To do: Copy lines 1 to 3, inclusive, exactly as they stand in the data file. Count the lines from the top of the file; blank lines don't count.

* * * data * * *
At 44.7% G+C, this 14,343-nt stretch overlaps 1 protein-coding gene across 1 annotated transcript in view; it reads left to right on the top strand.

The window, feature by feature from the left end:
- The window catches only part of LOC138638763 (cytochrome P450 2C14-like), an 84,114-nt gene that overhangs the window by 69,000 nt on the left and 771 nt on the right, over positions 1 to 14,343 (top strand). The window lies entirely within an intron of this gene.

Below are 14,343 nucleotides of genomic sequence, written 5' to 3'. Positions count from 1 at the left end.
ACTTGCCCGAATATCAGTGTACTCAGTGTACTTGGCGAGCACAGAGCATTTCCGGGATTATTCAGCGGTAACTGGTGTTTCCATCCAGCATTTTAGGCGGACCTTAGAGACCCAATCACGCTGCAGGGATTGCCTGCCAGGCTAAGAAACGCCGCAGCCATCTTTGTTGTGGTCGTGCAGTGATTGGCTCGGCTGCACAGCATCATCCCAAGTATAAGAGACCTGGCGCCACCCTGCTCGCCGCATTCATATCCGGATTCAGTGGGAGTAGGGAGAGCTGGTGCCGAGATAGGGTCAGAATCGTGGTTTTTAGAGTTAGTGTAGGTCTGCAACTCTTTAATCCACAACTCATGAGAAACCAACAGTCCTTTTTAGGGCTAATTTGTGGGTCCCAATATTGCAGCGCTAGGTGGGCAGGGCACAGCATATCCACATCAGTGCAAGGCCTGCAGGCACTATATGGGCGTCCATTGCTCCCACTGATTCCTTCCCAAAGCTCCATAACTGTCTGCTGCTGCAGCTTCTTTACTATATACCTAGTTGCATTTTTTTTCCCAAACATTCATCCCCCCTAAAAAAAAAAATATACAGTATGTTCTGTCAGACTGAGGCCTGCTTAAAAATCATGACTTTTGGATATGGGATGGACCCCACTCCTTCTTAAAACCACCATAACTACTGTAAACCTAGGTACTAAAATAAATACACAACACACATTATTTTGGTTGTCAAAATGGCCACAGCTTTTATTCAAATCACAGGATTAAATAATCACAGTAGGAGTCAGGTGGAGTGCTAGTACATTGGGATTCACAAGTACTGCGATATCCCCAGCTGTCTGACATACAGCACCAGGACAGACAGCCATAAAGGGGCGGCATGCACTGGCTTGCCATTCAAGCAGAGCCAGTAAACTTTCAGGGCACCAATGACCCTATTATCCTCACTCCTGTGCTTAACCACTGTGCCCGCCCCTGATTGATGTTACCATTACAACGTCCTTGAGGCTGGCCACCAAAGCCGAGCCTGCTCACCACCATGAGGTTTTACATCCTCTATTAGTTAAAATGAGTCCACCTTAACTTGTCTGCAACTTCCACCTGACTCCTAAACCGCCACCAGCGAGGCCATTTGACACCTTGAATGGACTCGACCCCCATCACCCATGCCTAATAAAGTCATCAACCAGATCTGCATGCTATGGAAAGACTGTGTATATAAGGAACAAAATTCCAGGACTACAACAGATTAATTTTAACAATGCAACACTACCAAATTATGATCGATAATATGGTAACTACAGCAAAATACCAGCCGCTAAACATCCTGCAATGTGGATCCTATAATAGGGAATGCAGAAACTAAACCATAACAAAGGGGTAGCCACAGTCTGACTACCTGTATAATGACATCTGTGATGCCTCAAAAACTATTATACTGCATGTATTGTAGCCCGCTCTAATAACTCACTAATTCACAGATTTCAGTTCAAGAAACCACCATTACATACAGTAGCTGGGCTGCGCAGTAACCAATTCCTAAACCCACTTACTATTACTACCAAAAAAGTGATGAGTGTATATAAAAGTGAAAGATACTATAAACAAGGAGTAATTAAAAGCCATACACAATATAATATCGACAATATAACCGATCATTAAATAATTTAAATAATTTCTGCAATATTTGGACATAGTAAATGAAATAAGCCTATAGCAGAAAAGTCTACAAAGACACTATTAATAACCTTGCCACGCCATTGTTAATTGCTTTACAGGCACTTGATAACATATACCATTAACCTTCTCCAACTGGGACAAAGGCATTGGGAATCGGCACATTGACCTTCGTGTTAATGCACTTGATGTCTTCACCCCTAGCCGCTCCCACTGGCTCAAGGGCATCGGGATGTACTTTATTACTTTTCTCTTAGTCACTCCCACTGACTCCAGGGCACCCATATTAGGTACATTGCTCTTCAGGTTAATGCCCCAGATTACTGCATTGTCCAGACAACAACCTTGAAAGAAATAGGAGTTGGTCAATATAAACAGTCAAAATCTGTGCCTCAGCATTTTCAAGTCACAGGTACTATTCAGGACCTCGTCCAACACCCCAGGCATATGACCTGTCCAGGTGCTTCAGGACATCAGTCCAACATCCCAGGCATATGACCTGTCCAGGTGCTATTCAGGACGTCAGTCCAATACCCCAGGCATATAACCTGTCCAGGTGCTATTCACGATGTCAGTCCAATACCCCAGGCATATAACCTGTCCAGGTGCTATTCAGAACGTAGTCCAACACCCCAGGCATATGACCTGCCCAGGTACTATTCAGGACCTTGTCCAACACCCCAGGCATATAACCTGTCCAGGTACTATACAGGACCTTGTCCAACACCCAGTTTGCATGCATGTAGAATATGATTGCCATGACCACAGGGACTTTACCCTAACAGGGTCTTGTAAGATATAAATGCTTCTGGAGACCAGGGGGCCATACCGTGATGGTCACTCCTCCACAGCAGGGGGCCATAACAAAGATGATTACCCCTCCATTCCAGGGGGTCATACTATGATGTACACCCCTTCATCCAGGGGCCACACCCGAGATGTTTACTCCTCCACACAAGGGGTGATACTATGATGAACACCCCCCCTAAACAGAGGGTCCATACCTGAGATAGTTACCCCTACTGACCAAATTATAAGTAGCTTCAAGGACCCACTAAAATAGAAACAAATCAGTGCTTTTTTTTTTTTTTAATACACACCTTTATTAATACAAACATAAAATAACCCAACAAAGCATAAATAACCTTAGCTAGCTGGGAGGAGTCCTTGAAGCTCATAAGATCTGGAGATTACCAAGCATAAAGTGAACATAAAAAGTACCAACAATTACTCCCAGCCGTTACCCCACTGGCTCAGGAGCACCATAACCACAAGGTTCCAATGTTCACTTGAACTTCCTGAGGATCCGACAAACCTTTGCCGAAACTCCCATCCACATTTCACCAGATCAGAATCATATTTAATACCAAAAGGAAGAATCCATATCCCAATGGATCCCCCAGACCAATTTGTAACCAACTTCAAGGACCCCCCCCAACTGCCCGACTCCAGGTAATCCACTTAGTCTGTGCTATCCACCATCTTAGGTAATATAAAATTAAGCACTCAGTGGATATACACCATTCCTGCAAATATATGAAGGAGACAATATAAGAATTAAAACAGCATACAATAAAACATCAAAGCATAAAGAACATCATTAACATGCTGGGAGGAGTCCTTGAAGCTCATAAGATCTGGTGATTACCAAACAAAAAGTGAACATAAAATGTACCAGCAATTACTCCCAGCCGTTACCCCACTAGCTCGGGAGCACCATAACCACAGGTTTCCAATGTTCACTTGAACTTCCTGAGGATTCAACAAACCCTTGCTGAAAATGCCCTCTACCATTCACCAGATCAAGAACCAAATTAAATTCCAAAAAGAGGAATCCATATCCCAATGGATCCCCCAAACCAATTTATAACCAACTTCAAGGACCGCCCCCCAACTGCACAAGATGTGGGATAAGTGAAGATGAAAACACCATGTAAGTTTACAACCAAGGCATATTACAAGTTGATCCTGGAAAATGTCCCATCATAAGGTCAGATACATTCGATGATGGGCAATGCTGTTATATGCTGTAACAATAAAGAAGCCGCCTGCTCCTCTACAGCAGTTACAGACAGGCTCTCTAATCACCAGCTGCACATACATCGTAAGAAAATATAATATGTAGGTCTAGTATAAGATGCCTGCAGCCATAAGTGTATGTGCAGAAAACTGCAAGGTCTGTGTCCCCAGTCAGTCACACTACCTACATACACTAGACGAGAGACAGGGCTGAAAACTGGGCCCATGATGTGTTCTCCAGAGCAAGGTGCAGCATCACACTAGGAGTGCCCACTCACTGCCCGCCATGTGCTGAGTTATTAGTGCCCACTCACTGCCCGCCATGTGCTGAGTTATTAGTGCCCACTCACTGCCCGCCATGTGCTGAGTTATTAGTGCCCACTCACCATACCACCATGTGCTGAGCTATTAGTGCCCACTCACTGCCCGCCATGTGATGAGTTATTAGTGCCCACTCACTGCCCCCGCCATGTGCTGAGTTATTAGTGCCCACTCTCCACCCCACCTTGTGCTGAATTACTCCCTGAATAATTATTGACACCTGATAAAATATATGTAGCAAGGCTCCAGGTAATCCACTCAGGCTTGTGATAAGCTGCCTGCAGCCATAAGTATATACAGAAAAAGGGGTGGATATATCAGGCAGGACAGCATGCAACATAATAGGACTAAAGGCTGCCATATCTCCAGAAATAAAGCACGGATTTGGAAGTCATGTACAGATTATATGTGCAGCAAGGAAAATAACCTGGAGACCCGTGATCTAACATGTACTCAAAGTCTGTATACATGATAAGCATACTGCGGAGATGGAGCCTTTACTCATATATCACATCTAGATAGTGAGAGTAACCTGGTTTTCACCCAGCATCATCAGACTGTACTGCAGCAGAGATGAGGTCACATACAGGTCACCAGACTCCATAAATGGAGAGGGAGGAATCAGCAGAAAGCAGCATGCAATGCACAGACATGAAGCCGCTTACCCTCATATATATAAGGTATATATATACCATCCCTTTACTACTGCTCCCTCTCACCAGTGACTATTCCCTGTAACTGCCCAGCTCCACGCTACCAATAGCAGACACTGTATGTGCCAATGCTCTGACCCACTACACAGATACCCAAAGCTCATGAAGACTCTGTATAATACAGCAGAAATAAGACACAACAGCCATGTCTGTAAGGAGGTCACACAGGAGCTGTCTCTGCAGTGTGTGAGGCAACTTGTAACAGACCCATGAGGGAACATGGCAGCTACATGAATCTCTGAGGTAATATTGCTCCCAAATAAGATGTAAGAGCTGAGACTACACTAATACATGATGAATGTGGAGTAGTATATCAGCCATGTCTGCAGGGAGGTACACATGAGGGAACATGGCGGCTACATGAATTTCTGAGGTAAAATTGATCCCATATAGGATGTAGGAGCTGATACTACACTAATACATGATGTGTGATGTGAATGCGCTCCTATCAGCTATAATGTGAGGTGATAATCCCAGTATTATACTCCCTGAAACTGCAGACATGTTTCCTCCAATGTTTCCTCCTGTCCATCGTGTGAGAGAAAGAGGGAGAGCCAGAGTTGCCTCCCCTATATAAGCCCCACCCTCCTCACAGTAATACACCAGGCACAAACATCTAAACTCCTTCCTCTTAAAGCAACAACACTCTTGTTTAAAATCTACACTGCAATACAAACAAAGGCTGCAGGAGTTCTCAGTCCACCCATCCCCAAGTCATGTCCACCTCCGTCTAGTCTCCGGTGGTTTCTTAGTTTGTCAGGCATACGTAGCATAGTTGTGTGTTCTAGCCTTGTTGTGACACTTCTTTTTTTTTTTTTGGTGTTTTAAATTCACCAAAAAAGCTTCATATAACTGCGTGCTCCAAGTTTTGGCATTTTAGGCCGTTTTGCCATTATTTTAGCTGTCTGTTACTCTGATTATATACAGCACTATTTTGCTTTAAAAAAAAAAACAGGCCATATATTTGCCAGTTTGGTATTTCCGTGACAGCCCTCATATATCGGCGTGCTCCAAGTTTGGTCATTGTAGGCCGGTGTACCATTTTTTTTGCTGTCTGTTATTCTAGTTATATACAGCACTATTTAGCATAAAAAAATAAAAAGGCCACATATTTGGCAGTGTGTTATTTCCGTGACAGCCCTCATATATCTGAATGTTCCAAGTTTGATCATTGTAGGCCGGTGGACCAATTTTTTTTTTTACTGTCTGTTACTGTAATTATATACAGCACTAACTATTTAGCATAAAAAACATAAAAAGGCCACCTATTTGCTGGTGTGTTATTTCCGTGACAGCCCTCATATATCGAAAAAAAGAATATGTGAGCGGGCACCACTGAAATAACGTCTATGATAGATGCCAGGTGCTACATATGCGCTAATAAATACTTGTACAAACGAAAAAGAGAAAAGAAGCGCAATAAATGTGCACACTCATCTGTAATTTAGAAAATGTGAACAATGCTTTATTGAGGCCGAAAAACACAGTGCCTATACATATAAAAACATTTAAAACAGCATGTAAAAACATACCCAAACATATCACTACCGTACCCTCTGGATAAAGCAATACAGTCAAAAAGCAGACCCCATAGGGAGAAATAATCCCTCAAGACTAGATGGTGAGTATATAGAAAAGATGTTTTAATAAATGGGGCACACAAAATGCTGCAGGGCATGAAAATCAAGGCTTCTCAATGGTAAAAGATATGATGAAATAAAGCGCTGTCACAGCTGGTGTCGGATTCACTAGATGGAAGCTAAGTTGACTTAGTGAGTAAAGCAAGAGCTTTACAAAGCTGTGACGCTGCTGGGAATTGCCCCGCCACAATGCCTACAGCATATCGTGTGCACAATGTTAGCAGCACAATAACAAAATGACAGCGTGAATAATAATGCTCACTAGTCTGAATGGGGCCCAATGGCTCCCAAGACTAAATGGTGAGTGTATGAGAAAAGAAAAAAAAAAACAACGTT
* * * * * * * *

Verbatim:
At 44.7% G+C, this 14,343-nt stretch overlaps 1 protein-coding gene across 1 annotated transcript in view; it reads left to right on the top strand.

The window, feature by feature from the left end:
- The window catches only part of LOC138638763 (cytochrome P450 2C14-like), an 84,114-nt gene that overhangs the window by 69,000 nt on the left and 771 nt on the right, over positions 1 to 14,343 (top strand). The window lies entirely within an intron of this gene.